Kneeling for anthem is a student right




Over the past two weeks, people have been in an uproar about President Donald Trump’s comments about NFL players kneeling during the national anthem. All this talk about players kneeling during the anthem, which started last year when former 49ers quarterback Colin Kaepernick started kneeling to bring awareness to racial inequality and poked its head again this weekend, has induced endless controversy.

Our school is very patriotic. Before every sports game and rally we play the national anthem and every day during second period we stand for the Pledge of Allegiance. I know that there are people, including students, who don’t stand for either, or may choose not to in the future. Nonetheless, they are protected to do so. It does not matter if they are high schoolers or professional players players – it’s their right to protest in any way, including sitting during the national anthem.

My dad was a marine who was wounded while serving in Iraq, so I have always been taught to stand during the national anthem and I will continue to throughout my life. To me the flag stands for freedom and all the men and women that have died to keep our freedom. However, that is what the flag means to me, not everyone else. I may not like it when people do not stand, but it is still their freedom, something others would do well to remember in the coming games.

We are a school of diversity with students holding countless different beliefs. If players or students refuse to stand here, people need to learn to accept that, no matter if they view the subject differently. While I understand that can be difficult – I, on impulse, feel it is disrespectful to my dad and many others who have served to refuse to stand – our diversity is what makes our school unique, and that diversity necessitates tolerance.

However, if you are going to protest, at least do it quietly. Sit, stand, but do not talk during the national anthem. That’s more disrespectful that kneeling because you prevent the people who want to stand from being able to honor their country.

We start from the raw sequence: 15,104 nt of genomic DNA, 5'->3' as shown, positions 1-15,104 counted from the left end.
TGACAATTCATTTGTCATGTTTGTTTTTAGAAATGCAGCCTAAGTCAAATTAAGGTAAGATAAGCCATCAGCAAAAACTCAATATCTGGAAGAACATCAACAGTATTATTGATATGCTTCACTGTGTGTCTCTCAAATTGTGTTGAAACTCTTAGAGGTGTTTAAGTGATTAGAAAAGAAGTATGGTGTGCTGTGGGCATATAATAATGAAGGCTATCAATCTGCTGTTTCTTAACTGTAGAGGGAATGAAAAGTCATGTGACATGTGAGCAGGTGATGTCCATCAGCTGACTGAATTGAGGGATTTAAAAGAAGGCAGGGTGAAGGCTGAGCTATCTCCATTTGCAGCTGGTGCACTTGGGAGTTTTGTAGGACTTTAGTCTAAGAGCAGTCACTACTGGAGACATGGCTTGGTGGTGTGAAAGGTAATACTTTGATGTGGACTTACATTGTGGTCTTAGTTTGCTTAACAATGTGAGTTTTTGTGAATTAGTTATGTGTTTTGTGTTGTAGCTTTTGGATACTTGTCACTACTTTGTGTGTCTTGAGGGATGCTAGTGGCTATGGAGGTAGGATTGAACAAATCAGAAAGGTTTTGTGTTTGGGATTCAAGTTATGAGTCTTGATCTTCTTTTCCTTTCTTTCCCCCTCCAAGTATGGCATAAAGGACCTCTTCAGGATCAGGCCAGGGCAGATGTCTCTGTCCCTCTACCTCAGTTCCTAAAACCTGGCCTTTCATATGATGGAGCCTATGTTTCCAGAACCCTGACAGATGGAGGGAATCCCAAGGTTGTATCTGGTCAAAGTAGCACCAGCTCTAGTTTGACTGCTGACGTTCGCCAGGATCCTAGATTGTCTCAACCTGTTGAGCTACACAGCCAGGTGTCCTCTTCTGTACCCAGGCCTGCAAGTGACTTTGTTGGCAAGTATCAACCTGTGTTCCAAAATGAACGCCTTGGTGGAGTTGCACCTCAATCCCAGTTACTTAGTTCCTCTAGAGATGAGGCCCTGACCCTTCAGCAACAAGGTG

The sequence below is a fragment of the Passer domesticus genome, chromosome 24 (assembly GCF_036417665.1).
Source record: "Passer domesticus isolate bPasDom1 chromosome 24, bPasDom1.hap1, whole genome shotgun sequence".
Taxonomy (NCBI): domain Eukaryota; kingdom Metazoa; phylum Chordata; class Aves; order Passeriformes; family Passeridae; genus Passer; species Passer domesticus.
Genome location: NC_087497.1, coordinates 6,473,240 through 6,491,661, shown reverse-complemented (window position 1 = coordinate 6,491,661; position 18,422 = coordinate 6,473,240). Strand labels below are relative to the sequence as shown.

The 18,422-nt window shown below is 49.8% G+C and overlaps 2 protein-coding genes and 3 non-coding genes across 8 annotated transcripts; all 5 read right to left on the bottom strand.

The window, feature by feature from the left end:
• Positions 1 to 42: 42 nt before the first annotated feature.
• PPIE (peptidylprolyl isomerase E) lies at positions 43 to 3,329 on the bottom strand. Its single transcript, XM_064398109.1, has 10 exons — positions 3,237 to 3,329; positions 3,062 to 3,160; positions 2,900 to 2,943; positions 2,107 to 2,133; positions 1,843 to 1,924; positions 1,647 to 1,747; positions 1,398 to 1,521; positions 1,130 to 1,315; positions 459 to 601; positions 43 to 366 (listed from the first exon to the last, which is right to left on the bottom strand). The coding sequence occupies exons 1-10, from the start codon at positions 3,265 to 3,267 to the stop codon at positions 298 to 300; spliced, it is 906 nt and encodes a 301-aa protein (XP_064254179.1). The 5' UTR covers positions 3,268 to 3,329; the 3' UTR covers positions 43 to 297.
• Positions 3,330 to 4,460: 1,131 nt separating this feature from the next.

Just as everyone has the right to sit, it is also my right and everyone else’s to disagree with them if they wish. Accepting other people’s beliefs is a two-way street, and both sides need to participate for it to run properly.

Should there be another way people can protest? Yes. Is there any other way I can think of that they can protest so they will be heard? Other than refusing to play if they are a player, no. So people are going to the most extreme way they can to be heard. And until there is another way for them to protest without kneeling during the national anthem, no one should attack them for their choice.

I can agree or I can disagree with them. They can kneel. They can stand. It is our constitutional right to be on either side of the spectrum, and everyone at the school needs to respect that.

Sports is a platform that many use to heal or forget about something, if only for three hours. When I go to the football games on Friday nights, I don’t go there to talk about politics and argue with people. I’m there to spend time with friends and have a fun experience, and many other students do as well.

It brings us together, something very few things can do. It’s special in that way. And if we start to argue over people kneeling during the anthem it takes away that special factor, leaving contempt in its place.